Seattle Mariners: Ownership & Dipoto, Put Up or Shut Up
We have all heard it before. Either from a manager, front office executive, players, or even Mariners ownership. The message has remained the same for 17 years: we want to win.
And if we are being honest, I don’t think the Mariners are lying. I do believe that they want to want. However, just saying you want to win, doesn’t make it your top priority. We as people make similar claims all the time.
For example, I want to buy a classic Mustang in my life. Does that mean it is my number one priority? Absolutely not. In fact, it doesn’t even crack the Top 50 of life goals (if I actually had a list).
So yes, I believe that Jerry Dipoto, Scott Servais, and new”ish” owner John Stanton want to win. But the real question to ask isn’t WHAT do they want. No. The real question is, ” how bad do they want it”?
And so far, the answer appears to be,” not as much as we want to be profitable”. Now, before I go on and “trash” the Mariners upper-management team, let’s make 1 thing clear: they are not cheap.
In fact, over the past several off-seasons, the franchise (under 2 different owners and General Managers) have spent on the likes of Robinson Cano, Kyle Seager, Nelson Cruz, Jean Segura, Dee Gordon, and Mike Leake to name a few pricey players. They even finish in the Top 10 payrolls in baseball over the past handful of seasons.
So if it isn’t about not spending money, what is it about?
Well, simply put, while the franchise is spending money on contracts mostly inherited by an old ownership group, it isn’t pushing the boundaries of what the franchise can spend. The Mariners are only pushing their payroll far enough that they can still turn a profit every season, or at the very least, minimize their losses.
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In other words, spending large amounts of money is a great facade to convince your fan base that you’re invested in winning, without actually taking any risk to your own personal wallet. On a purely business side of things, the strategy makes sense. By spending enough to put out a competitive team on a regular basis, you keep your fan base interested long enough to collect their money and turn your profit.
Why spend $180 million on an 87 win team when you can spend $160 million on an 84 win team? This is a smart way to run a business. It is a terrible way to run a sports franchise. The sad thing is, that the Mariners need not look far for evidence that spending money now can make them more in the long run.
It was just over 20 years ago that the Seattle Seahawks were so irrelevant that it was nearly impossible to catch their home games on TV. Things got so bad, the franchise was set to move to Southern California before a last-minute save by the late Paul Allen kept the team in Seattle.
Allen knew that in order to turn the franchise around, he would need to give the fans a reason to come back to the franchise. In addition to lowering ticket prices to help sellout games (which in turn allowed fans to watch the team on TV), Allen also spent money on the product itself.
He went out and hired Mike Holmgren to be his head coach, bringing instant credibility to the franchise. He then went on to build a state of the art training facility and continued to spend more on coaches and personnel than any owner in the game.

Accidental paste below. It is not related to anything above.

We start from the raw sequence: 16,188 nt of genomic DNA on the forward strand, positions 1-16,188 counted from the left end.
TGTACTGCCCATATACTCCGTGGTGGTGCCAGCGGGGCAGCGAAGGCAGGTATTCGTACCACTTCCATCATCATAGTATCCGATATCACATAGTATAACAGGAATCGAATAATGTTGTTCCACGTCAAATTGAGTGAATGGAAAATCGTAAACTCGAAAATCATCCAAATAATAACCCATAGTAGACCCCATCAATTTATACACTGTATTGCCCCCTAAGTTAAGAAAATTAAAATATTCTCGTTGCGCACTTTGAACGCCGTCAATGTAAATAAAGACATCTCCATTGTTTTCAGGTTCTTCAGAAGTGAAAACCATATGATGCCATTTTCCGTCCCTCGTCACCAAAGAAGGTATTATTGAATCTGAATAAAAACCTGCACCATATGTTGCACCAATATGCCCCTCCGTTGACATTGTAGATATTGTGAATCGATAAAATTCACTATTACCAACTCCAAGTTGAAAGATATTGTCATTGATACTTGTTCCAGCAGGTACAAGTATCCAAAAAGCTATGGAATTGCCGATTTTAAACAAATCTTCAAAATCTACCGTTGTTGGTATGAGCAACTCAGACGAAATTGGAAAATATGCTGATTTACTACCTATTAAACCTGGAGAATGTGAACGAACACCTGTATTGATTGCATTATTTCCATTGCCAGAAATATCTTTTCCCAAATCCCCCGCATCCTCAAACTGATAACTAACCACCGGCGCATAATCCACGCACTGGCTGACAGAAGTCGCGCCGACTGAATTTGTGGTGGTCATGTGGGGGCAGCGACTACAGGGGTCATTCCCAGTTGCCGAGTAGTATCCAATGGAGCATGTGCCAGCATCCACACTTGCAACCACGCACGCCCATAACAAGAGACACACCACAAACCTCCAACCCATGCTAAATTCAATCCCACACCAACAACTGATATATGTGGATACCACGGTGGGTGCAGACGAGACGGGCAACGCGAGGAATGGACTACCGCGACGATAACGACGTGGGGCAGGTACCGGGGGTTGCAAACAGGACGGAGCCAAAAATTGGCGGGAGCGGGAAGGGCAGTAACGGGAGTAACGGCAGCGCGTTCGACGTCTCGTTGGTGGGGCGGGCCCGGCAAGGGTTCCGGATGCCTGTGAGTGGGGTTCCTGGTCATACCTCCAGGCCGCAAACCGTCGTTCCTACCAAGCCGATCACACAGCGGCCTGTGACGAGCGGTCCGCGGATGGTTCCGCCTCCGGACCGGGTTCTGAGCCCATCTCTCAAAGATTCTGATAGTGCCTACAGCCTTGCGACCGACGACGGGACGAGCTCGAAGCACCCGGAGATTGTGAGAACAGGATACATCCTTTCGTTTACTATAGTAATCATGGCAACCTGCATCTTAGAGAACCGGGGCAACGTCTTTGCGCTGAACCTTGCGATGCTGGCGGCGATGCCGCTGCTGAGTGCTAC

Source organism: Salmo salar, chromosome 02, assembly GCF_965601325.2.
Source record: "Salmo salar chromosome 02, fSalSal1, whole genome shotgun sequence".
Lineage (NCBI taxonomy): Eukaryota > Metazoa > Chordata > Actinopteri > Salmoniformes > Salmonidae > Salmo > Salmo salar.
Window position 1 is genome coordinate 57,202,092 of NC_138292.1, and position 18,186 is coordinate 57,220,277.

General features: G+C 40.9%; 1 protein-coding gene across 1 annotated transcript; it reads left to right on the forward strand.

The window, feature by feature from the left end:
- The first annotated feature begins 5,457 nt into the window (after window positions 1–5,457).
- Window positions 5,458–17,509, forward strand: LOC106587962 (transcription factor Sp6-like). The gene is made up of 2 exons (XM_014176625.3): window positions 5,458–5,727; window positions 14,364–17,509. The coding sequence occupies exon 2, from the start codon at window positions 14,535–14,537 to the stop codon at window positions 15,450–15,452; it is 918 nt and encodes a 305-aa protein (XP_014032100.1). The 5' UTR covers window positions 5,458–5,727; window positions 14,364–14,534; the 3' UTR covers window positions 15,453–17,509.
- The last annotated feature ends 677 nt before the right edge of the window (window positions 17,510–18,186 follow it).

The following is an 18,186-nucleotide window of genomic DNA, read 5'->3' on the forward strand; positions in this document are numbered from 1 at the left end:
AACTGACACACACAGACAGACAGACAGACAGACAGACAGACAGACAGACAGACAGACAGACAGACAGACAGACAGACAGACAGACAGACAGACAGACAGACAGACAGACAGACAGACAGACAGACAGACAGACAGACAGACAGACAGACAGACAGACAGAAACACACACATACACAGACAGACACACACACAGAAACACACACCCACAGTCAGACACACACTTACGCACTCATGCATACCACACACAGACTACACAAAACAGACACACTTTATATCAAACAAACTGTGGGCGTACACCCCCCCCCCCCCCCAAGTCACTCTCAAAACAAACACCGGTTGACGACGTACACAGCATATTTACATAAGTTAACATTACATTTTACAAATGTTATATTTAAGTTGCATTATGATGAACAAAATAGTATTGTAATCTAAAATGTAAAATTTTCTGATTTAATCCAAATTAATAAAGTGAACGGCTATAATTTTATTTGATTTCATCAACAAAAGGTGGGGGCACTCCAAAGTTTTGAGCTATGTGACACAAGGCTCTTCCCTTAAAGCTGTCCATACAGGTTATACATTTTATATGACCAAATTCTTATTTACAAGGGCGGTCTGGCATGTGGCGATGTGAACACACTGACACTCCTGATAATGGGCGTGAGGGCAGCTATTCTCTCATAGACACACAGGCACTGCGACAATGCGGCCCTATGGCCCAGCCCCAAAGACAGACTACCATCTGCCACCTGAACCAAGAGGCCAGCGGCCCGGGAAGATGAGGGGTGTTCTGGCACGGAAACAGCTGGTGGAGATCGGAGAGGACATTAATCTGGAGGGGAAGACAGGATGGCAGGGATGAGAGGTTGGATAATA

In 2013, Allen and the Seahawks won the Superbowl, dramatically increasing the hysteria surrounding the team, bringing on thousands of new fans, which caused a sharp increase in ticket prices while also still increasing the demand. By spending money on his franchise, Allen turned the Seahawks from a local afterthought to an international brand.
So what does this all mean for us, Mariners fans? Quite simply, it is time for Stanton to either put up or shut up. Don’t tell me you want the 17 season playoff drought to end. Don’t tell me how you have empowered Dipoto to go get things done. And don’t tell me you care as much as I do. Show me.
Talk is cheap. Acquiring the sort of talent needed to uplift the dormant fan base won’t be. This franchise and this roster don’t need minor changes and tweaks. It needs momentous changes. The kind of changes that moves mountains, and puts Seattle in the center of the baseball conversation.
In the book Moneyball, then Oakland A’s GM Billy Beane describes what he calls a “f*****g A” move. Simply, a move that is so large that it makes the rest of the baseball world stand, mouth aghast at what they just heard, saw, read, etc. The Mariners need this type of move this winter.
Here is the best part Mr. Stanton: this move doesn’t even mean you need to be a player on Bryce Harper. No. In fact, trading Edwin Diaz or James Paxton can be your effing A move. The Mariners have played chicken with the line of truly competing for way too long.
Now is not the time to be safe. Now is the time to be bold. To do something so major that your fan base and the rest of baseball has no choice but to stand at attention and wonder what might happen next.
You need your defining moment. And it is time for this franchise to be bold. It is time for the Mariners to decide if they are in, or if they want to fold and start again. It is time for the franchise to stand, and in one declarative voice make a statement about who they are and what they want to be.
The time for wandering aimlessly through the desert has passed. Be bold. Stake your claim. And if you are unwilling to do this, then the least you can do is stop lying to the fan base and kindly shut up.